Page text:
Impression Formation in Commons-based Peer Production: Activity Traces and Personal Profiles in GitHub

This post originally appeared in the  Follow the Crowd blog and describes an upcoming paper at CSCW 2013

In this paper we describe an investigation of impression formation in GitHub, an online distributed software development community with social media functionality. We find that users in this setting seek out additional information about each other to explore the project space, inform future interactions, and understand the potential future value of a new contributor. They form impressions around other users’ expertise and attitude based on visible history of activity across projects and successful collaborations with key high status projects in the community, and use this information to inform a cost-benefit analysis guiding decisions about how to interact with contributors to their projects.

The open source software development domain presents an example of commons-based peer production where uncertainty about the quality of others is the rule rather than the exception.  The issue of deciding how to deal with problematic code contributions can partially be attributed to this uncertain environment, where project owners may have difficulty understanding the expertise, background, and credentials of unknown contributors who seek to become involved.

However, with the advent of open workspaces instrumented with social media functionalities, there is now the potential to access information about contributors’ expertise, work style and interaction history.  This allows the potential to understand what other people are working on and how they interact with others just by looking at their profiles.  Several unique aspects of the GitHub environment provide data about the actions of members of the community not available in traditional open software repositories or other online peer production settings.

We interviewed project owners on GitHub to investigate how they used profile information to decide whether or not to accept a pull request (code contribution) from unknown contributors.  Owners described the various profile cues they attended to and the inferences about ability and attitude that they drew from this information.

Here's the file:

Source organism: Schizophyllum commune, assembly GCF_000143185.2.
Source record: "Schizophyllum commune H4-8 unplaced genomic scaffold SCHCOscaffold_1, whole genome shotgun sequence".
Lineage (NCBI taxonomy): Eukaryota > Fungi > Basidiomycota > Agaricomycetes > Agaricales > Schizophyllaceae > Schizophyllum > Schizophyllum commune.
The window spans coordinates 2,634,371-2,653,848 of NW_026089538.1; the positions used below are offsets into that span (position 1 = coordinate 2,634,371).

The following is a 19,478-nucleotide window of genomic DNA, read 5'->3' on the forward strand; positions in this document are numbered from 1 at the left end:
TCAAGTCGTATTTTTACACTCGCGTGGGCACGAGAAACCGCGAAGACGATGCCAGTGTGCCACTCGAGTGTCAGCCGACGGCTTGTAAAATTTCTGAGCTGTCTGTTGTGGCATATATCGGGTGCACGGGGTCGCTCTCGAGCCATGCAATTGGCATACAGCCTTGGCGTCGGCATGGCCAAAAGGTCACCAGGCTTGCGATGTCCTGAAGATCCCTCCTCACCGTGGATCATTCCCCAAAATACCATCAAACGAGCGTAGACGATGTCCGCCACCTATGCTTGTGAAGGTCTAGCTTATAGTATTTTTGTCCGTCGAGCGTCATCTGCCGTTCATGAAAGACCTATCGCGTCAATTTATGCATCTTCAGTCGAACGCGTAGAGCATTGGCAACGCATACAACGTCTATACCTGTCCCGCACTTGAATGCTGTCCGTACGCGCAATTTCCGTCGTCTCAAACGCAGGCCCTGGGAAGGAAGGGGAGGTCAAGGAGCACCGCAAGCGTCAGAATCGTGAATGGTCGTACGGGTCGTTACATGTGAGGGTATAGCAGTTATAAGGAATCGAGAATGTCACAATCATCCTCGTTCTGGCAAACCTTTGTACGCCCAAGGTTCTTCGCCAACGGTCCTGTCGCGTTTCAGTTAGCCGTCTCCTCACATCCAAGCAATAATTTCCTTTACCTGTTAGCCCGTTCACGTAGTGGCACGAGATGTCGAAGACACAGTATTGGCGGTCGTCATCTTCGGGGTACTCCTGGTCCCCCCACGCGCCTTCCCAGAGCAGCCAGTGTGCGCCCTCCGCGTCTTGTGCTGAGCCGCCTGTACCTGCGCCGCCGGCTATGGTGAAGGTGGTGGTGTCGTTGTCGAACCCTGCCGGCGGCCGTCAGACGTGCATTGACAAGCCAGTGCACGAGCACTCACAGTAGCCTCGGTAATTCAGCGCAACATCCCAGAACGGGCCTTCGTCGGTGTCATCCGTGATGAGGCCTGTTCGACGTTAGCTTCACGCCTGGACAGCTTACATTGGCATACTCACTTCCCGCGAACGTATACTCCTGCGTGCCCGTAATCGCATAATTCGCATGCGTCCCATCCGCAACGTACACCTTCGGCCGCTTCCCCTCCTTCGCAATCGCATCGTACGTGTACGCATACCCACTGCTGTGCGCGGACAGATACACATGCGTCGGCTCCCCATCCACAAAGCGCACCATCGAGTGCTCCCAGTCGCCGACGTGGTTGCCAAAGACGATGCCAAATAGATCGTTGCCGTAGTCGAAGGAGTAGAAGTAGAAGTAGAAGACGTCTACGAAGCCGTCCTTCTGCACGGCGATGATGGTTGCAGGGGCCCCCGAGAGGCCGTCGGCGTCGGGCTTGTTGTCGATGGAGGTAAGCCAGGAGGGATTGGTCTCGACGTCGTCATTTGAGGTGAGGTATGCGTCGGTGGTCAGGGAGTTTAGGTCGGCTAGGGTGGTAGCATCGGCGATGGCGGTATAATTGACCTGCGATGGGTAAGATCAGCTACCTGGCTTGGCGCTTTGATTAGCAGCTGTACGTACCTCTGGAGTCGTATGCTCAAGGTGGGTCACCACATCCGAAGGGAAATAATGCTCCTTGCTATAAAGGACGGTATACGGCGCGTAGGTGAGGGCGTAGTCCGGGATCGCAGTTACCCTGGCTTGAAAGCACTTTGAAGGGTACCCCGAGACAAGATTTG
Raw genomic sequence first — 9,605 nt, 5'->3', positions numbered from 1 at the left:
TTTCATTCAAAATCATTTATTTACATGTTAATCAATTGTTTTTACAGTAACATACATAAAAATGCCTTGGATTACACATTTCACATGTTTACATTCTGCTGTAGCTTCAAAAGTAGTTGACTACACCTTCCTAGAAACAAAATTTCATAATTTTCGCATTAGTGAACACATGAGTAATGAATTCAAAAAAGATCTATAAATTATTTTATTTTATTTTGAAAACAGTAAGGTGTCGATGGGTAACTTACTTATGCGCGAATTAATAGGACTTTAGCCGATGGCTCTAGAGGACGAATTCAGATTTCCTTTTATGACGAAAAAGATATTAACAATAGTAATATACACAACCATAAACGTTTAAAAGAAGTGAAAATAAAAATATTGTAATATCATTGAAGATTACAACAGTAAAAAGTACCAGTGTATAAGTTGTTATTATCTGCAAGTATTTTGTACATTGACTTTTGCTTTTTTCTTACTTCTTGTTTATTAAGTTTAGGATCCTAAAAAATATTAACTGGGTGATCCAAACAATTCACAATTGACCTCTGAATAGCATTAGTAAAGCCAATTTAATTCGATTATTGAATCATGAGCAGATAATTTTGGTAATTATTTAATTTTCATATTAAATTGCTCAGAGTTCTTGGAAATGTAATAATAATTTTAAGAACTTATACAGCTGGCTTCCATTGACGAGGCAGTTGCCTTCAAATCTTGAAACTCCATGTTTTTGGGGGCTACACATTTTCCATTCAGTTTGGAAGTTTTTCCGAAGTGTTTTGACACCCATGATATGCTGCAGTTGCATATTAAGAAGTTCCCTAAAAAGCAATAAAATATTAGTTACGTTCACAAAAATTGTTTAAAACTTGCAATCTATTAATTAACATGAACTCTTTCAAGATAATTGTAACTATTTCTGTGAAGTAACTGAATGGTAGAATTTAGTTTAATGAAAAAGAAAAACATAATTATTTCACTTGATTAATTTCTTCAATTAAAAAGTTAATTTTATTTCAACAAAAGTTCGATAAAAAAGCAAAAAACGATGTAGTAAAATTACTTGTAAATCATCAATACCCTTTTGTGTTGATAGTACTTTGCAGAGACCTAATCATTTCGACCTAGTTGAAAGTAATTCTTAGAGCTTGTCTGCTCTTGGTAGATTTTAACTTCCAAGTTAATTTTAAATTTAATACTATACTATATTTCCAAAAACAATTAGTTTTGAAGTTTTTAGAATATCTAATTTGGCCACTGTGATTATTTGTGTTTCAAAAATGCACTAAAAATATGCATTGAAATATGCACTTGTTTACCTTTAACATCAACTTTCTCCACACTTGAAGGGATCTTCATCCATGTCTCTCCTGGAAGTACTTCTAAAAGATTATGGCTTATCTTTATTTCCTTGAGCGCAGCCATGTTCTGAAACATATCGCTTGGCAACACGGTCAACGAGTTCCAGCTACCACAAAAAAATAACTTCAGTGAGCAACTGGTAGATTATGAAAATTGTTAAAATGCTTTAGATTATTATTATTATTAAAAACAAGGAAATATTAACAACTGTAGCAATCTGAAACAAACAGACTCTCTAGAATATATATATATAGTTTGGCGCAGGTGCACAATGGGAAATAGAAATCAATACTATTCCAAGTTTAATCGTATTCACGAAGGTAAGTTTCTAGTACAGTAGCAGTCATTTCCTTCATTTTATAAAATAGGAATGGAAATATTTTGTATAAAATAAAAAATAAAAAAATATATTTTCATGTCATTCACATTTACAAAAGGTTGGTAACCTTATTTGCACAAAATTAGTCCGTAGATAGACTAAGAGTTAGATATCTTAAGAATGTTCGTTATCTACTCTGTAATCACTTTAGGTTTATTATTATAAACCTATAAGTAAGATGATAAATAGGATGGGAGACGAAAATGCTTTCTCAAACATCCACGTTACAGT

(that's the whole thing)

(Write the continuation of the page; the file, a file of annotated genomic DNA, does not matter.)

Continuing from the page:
Overall, we found that profile information was not necessarily useful in cases where the benefit and value of the code was evident.  However, when the code was problematic and not immediately acceptable, some developers used the contributors’ profiles to form quick impressions of their abilities and attitudes, which then helped them to form a cost-benefit analysis guiding further interaction.

For example, the cost of working with someone to fix their code so it could be accepted (which could be high in cases where contributors were newcomers or novices) was weighed against the potential benefits of helping mentor a new project member and potentially gaining help in the future, or the risks of being annoyed by time-consuming arguments with a novice whose profile showed evidence of a poor working attitude in the past.

The results show promise for the design of future systems to support distributed, computer-supported work.  By providing collaborators with more visible and easily-ascertained cues about a person’s abilities and work style, the impression formation process may be expedited and lead to more awareness of abilities and the effort involved in accepting the contribution.  This can potentially foster positive social outcomes in cases where there is a perceived gap in skill levels between the owner and contributor and the technical merits of the work are unclear and up for debate.

Jennifer Marlow, Human-Computer Interaction Institute, Carnegie Mellon University
Laura Dabbish, Human-Computer Interaction Institute and Center for the Future of Work, Heinz College, Carnegie Mellon University

Jim Herbsleb, Institute for Software Research and Center for the Future of Work, Carnegie Mellon University


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